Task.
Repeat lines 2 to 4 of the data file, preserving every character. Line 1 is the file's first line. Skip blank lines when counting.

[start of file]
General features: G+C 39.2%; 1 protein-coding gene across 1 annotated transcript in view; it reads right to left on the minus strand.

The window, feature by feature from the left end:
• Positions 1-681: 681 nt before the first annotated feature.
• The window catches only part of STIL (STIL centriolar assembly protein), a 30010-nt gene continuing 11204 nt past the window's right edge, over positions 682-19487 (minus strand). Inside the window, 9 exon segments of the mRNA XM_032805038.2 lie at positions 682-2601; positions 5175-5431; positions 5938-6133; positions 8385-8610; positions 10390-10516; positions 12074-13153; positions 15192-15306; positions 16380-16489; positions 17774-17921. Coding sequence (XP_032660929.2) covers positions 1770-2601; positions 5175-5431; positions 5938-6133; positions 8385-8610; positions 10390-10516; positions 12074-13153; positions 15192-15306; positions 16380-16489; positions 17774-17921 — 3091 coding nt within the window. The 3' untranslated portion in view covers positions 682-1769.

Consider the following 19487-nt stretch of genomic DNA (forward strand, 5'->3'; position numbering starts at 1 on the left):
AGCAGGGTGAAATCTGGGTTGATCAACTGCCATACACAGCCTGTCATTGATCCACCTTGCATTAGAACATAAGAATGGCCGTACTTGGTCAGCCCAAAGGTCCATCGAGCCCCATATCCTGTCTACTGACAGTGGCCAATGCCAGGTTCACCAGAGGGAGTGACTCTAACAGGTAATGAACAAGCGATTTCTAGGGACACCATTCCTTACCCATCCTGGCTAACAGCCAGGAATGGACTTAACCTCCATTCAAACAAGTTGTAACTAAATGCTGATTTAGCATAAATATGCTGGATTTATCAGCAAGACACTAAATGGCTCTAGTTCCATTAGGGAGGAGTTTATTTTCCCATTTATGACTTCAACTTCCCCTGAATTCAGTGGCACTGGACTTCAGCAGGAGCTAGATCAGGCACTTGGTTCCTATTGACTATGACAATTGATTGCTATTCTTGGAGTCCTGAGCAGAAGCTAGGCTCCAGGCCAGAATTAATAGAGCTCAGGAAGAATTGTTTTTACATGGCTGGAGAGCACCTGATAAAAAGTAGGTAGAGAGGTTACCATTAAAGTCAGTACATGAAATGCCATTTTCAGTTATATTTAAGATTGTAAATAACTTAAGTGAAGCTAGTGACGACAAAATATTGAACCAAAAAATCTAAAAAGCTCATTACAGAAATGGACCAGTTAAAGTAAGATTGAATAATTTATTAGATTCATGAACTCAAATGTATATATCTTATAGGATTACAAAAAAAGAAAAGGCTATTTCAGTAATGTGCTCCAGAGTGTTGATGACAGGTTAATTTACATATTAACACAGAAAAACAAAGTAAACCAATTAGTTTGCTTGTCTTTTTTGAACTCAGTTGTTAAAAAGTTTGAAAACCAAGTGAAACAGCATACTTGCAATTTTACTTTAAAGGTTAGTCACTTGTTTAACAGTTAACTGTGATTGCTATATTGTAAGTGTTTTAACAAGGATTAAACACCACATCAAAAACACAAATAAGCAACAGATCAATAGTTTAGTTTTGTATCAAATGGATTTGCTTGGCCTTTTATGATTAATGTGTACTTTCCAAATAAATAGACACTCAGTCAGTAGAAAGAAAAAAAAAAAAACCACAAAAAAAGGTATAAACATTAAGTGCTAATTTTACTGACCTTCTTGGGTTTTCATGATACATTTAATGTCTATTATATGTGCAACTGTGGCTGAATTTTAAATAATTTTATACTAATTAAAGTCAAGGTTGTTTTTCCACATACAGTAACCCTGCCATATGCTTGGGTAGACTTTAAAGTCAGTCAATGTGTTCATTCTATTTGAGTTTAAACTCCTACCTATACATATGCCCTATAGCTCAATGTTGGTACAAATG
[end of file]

The window, feature by feature from the left end:
• Positions 1-681: 681 nt before the first annotated feature.
• The window catches only part of STIL (STIL centriolar assembly protein), a 30010-nt gene continuing 11204 nt past the window's right edge, over positions 682-19487 (minus strand). Inside the window, 9 exon segments of the mRNA XM_032805038.2 lie at positions 682-2601; positions 5175-5431; positions 5938-6133; positions 8385-8610; positions 10390-10516; positions 12074-13153; positions 15192-15306; positions 16380-16489; positions 17774-17921. Coding sequence (XP_032660929.2) covers positions 1770-2601; positions 5175-5431; positions 5938-6133; positions 8385-8610; positions 10390-10516; positions 12074-13153; positions 15192-15306; positions 16380-16489; positions 17774-17921 — 3091 coding nt within the window. The 3' untranslated portion in view covers positions 682-1769.